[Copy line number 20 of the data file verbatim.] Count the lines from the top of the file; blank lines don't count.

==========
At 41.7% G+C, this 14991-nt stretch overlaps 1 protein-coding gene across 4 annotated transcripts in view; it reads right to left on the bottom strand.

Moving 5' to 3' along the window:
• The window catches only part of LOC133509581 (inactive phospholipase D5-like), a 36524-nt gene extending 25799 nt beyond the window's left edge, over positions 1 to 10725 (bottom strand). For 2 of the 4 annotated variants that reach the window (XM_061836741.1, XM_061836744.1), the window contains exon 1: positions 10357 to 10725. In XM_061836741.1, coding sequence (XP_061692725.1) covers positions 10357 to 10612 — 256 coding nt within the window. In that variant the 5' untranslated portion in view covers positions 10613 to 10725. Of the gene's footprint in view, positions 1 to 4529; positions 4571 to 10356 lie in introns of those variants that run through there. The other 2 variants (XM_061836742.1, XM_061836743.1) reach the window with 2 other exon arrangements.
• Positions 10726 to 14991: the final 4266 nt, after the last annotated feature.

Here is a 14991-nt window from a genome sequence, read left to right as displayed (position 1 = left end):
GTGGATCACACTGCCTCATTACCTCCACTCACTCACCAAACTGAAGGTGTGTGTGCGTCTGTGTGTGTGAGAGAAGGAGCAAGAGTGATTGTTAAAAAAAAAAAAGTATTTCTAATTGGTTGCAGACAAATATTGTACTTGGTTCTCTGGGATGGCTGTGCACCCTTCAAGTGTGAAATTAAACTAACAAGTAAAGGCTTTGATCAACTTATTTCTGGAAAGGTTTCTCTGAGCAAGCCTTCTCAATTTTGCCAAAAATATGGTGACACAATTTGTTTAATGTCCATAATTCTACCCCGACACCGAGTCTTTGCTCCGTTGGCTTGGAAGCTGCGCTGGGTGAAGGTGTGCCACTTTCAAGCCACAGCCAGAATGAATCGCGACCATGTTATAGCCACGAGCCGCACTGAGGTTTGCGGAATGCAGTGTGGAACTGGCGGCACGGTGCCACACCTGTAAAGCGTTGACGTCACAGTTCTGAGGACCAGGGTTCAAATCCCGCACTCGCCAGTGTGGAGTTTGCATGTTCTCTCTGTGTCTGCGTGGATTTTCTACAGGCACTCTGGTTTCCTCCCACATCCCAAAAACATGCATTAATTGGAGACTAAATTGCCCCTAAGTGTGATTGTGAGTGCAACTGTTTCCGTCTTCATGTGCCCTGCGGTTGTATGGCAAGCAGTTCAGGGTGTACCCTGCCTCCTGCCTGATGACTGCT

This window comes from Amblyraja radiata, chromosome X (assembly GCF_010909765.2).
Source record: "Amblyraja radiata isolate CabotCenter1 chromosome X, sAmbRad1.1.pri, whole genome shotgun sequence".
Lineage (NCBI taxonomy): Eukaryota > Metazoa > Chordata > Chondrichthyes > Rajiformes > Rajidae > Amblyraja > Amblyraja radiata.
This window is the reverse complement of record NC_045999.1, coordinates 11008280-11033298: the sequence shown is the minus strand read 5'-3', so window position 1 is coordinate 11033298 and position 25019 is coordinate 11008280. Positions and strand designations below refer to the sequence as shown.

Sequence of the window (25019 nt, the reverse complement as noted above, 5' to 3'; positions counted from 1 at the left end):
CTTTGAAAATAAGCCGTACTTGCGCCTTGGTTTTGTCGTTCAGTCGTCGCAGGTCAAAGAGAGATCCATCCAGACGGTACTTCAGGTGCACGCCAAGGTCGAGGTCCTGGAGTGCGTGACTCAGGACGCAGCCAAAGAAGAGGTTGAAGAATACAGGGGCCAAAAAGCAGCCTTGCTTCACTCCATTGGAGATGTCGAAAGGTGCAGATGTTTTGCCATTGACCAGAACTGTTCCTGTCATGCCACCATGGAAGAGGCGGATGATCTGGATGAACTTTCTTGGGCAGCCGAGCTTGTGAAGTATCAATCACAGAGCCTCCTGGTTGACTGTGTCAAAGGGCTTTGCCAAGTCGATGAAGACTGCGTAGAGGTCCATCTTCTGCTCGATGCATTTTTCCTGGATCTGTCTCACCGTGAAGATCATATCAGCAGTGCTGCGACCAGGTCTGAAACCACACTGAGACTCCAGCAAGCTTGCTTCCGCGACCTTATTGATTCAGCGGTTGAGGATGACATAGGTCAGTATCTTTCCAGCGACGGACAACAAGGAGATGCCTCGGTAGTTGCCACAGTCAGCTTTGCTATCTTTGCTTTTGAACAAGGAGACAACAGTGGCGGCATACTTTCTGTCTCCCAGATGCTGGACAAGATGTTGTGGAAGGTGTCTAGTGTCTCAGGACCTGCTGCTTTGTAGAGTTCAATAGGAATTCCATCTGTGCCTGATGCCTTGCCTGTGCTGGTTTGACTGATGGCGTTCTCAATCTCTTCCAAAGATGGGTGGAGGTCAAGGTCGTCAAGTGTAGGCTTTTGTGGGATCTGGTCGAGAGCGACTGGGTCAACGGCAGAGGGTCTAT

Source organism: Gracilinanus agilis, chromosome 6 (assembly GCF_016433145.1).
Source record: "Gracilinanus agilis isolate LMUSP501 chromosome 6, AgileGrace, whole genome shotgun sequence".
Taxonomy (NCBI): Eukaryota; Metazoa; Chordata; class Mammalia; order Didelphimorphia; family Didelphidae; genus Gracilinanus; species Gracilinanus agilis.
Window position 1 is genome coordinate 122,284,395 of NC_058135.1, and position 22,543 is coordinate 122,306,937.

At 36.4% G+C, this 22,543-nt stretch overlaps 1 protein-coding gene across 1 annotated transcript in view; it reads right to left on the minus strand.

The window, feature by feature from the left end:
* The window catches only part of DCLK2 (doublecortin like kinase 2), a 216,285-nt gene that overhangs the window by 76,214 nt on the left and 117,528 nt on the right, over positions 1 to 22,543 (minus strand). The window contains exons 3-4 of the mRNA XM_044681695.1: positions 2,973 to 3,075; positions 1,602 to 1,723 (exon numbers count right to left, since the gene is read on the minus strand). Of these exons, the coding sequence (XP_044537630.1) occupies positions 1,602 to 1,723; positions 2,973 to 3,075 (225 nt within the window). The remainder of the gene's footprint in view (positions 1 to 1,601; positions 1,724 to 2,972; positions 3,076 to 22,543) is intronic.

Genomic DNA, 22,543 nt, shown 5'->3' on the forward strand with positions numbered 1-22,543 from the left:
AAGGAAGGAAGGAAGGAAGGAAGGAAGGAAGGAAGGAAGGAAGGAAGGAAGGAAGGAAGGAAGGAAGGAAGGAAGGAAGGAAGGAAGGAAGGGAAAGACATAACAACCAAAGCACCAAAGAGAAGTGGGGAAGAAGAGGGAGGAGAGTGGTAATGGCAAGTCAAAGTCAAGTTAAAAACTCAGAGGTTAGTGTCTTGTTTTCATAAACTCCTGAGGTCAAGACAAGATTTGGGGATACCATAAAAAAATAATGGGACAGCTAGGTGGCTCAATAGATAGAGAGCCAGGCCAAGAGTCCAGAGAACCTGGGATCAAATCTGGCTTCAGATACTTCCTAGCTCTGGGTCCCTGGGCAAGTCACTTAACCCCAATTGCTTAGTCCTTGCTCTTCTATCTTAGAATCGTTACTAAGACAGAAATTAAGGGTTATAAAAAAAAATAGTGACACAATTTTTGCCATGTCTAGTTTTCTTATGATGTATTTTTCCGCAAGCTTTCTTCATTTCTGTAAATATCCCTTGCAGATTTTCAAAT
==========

Genomic DNA, 22,543 nt, shown 5'->3' on the forward strand with positions numbered 1-22,543 from the left: